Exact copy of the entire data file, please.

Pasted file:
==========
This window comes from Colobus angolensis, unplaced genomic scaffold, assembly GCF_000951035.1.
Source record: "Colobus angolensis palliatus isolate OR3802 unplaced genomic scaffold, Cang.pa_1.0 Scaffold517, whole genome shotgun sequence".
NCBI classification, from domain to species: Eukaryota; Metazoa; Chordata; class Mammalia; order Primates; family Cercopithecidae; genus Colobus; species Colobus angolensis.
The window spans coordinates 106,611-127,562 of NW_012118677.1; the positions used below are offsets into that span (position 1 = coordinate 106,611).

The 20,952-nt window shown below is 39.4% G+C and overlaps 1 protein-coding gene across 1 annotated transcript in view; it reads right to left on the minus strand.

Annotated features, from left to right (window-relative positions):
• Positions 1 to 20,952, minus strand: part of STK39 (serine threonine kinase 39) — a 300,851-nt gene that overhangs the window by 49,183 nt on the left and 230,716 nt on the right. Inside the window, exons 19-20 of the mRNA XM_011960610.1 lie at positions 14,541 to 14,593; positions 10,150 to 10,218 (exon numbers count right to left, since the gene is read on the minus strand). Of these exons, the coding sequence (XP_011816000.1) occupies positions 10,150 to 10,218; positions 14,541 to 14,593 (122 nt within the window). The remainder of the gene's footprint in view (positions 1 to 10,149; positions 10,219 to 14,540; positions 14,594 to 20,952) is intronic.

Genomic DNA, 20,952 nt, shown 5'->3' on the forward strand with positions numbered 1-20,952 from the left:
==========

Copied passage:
This window comes from Colobus angolensis, unplaced genomic scaffold, assembly GCF_000951035.1.
Source record: "Colobus angolensis palliatus isolate OR3802 unplaced genomic scaffold, Cang.pa_1.0 Scaffold517, whole genome shotgun sequence".
NCBI classification, from domain to species: Eukaryota; Metazoa; Chordata; class Mammalia; order Primates; family Cercopithecidae; genus Colobus; species Colobus angolensis.
The window spans coordinates 106,611-127,562 of NW_012118677.1; the positions used below are offsets into that span (position 1 = coordinate 106,611).

The 20,952-nt window shown below is 39.4% G+C and overlaps 1 protein-coding gene across 1 annotated transcript in view; it reads right to left on the minus strand.

Annotated features, from left to right (window-relative positions):
• Positions 1 to 20,952, minus strand: part of STK39 (serine threonine kinase 39) — a 300,851-nt gene that overhangs the window by 49,183 nt on the left and 230,716 nt on the right. Inside the window, exons 19-20 of the mRNA XM_011960610.1 lie at positions 14,541 to 14,593; positions 10,150 to 10,218 (exon numbers count right to left, since the gene is read on the minus strand). Of these exons, the coding sequence (XP_011816000.1) occupies positions 10,150 to 10,218; positions 14,541 to 14,593 (122 nt within the window). The remainder of the gene's footprint in view (positions 1 to 10,149; positions 10,219 to 14,540; positions 14,594 to 20,952) is intronic.

Genomic DNA, 20,952 nt, shown 5'->3' on the forward strand with positions numbered 1-20,952 from the left: